One should keep in mind that the game does not actually need to store all these assets in the video memory to function properly. If you run Call of Duty Modern Warfare on a graphics card with 6GB VRAM, it will function perfectly fine while allocating the whole 6GB VRAM buffer. Similarly, the game will allocate even as much as 20GB of VRAM if you play it on a graphics card with more than 20GB of VRAM. The game is not actually using all that VRAM to help render the scene, however, the game is storing potentially important assets and textures in the VRAM that might come in handy later on.
Actual VRAM Usage
While some modern games like to allocate the whole VRAM capacity to the game in order to optimize the gaming experience, older games and a large portion of newer games do not adopt this technique. VRAM allocation is a fairly new technique that has become popular in recent years due to the rise of graphics cards with more than 8GB of VRAM. These games use as much VRAM as they actually require to render a scene, and the rest remains unused.
VRAM usage can be defined as the amount of VRAM that is actively involved in rendering a scene that is being displayed on the screen or any subsequent scenes for which the game needs immediate access to assets and textures. VRAM usage is the actual measure of the amount of VRAM a game needs to function properly. If a game “uses” 8GB of VRAM under certain conditions, having less than 8GB of VRAM is going to cause severe hitches and stutters or maybe even crashes if those conditions are fulfilled.
It should be noted that monitoring softwares like MSI Afterburner do not have the capability to differentiate VRAM Allocation from VRAM usage, and therefore only show VRAM allocation. This means that the readout of the VRAM in these softwares can be wildly different between different computers. If a game such as DOOM Eternal is allocating 12GB of VRAM in a PC with an RTX 2080 Ti, it might not translate directly to another PC that has a graphics card with only 8GB of VRAM. This means that VRAM allocation varies between different PCs with different graphics cards, and cannot be easily replicated across different systems. VRAM usage, on the other hand, can almost always be replicated to a fairly accurate degree across different systems.
How Much VRAM Do You Need?
This is an age-old question that has been repeated with every new graphics card release and is probably going to be repeated again in the future as well. Nevertheless, the answer remains the same; it depends. VRAM usage varies wildly across different games that are built on different engines using various different developmental techniques. One cannot simply assign a VRAM value to a game or a set of games and be done with it. There are a lot of factors that affect VRAM usage in real-life.
The biggest factor that affects VRAM usage is your resolution. The three major resolutions of today are 1080p, 1440p, and 4K. VRAM resolution increases quite exponentially when we increase resolution from 1440p to 4K, while the jump from 1080p to 1440p is also quite significant. 4K is the resolution that demands the most VRAM as of today, but talks of 8K gaming are also looming on the horizon.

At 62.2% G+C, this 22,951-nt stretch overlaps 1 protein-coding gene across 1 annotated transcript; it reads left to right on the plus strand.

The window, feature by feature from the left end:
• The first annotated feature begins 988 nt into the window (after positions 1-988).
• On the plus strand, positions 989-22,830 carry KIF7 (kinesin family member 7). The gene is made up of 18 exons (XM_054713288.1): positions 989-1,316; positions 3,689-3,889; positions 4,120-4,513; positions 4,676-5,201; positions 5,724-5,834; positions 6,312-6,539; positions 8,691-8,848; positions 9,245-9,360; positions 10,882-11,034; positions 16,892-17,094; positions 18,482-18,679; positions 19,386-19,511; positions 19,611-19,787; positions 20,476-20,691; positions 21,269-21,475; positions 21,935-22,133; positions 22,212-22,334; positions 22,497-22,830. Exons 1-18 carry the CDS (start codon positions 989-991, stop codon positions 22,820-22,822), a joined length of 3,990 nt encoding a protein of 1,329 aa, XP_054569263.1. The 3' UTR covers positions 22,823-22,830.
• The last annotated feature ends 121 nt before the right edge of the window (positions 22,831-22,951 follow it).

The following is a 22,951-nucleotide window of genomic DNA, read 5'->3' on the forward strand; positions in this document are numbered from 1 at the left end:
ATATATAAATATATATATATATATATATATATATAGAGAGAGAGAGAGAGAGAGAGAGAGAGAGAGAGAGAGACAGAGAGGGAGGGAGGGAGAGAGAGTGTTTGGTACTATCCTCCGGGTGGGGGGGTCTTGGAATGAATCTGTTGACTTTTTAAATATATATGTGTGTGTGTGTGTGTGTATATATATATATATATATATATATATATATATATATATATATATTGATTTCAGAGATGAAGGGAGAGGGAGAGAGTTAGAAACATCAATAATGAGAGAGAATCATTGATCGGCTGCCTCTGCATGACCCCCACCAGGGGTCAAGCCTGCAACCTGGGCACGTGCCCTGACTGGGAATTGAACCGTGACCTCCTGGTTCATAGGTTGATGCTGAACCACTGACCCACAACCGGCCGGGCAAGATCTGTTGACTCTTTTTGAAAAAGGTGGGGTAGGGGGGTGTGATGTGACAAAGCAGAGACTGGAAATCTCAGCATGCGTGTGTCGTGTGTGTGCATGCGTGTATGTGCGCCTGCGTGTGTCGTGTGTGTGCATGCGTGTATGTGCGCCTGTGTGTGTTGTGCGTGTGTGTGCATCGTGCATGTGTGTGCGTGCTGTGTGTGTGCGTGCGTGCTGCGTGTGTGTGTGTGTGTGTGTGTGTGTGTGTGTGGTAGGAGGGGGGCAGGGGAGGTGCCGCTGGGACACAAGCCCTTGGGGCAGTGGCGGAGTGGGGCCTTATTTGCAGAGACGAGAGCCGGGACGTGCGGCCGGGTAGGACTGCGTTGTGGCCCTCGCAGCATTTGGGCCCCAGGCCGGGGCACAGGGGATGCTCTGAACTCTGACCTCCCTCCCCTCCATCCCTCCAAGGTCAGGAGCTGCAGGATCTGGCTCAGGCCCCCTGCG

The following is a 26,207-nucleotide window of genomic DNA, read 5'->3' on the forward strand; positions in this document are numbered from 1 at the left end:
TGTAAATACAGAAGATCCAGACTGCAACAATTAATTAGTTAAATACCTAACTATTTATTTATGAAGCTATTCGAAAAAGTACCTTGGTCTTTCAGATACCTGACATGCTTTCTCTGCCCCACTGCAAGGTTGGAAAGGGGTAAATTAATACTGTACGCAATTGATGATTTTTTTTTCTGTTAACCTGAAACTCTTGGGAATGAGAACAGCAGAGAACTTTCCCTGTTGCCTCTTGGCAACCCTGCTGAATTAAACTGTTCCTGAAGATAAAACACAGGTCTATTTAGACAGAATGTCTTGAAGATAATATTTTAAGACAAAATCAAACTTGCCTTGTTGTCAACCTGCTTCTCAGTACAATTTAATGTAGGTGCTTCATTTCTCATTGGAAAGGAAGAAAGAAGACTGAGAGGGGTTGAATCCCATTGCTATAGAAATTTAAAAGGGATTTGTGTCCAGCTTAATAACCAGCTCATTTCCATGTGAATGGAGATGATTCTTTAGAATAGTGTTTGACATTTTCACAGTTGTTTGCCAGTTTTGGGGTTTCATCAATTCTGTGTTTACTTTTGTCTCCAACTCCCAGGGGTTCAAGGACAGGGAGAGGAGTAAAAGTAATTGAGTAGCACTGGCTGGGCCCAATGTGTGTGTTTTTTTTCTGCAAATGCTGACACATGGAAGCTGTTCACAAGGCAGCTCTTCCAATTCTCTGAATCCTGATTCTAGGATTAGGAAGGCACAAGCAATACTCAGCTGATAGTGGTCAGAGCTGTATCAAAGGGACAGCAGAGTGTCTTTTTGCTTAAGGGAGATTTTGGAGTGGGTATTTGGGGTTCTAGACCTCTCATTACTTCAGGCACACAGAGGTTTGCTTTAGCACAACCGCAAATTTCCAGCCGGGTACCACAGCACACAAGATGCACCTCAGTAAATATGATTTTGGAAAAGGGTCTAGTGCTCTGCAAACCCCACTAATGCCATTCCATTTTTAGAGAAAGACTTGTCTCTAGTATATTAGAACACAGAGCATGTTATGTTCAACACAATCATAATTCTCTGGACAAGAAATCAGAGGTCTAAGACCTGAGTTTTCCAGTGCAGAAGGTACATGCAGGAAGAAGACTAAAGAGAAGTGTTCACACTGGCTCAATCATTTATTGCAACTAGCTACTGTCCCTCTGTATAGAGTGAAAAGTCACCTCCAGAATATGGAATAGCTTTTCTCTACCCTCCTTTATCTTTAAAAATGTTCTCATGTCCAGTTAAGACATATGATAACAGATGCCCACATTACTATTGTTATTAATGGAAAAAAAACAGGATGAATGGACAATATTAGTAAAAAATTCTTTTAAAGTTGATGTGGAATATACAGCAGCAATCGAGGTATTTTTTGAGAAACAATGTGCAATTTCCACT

The other factor that affects VRAM usage significantly is the type of games that you are playing on your graphics card. If you are more interested in real-time strategy games, then your VRAM usage is going to be significantly lower than another player who is more interested in open-world games. Similarly, a slightly older AAA title like Assassin’s Creed IV: Black Flag is going to consume a lot less VRAM than the latest entry to the series: Assassin’s Creed Valhalla. There is no rule of thumb to VRAM usage, but if we look at the broad spectrum of games across multiple genres, open-world AAA games are the ones that consume the highest amount of VRAM. Remember, we are talking about VRAM usage here and not VRAM allocation.
The in-game settings also affect VRAM usage quite heavily. Most games nowadays offer a whole host of graphical settings that you can change in order to optimize your gaming experience. There are some settings that have quite a significant impact on VRAM usage. Texture Quality is the major setting that you need to look out for when talking about VRAM. Higher quality textures look significantly better than lower quality ones but often consume a lot more VRAM as well which can be a problem for those gamers who are lacking in this department. Shadow quality is another setting that can have a noticeable impact on VRAM usage, and anti-aliasing techniques such as MSAA or Multi-Sample Anti-Aliasing can also significantly increase your VRAM usage.
Is 10GB VRAM Enough?
It is tough to put an exact number on how much VRAM is actually required today. The VRAM requirements of one player can vary vastly from the VRAM requirements of another player. However, a few generalized observations can be made in this regard, keeping in view the VRAM usage numbers of various games in various different resolutions.
If you are a gamer that likes to play the latest and greatest AAA game at 4K with all the settings maxed out, then 10GB might just be barely enough for your needs, for now. However, if you are willing to turn down a few settings, or turn down the resolution to 1440p and play at a higher frame rate, then 10GB of VRAM should last you quite a while still. For competitive gamers, and gamers who like to play lighter or older titles, even 8GB of VRAM should be plenty even if you plan on playing at 4K resolution.
VRAM allocation is a tricky concept that is becoming more and more popular nowadays with the rise of graphics cards with more than 8GB of VRAM. Allocation is quite a bit different from actual VRAM usage, however, as allocation uses potentially all of the VRAM that is available to it to optimize the gaming experience. On the other hand, VRAM usage is the actual amount of VRAM that is required by the game to render a particular scene. The two parameters are quite different, and this has caused a lot of confusion among gamers simply because they are grouped under the same umbrella of “VRAM”. With more and more games adopting the technique of VRAM allocation, the industry needs to work out a way to differentiate the two in order to remove ambiguity and misinformation that is common right now.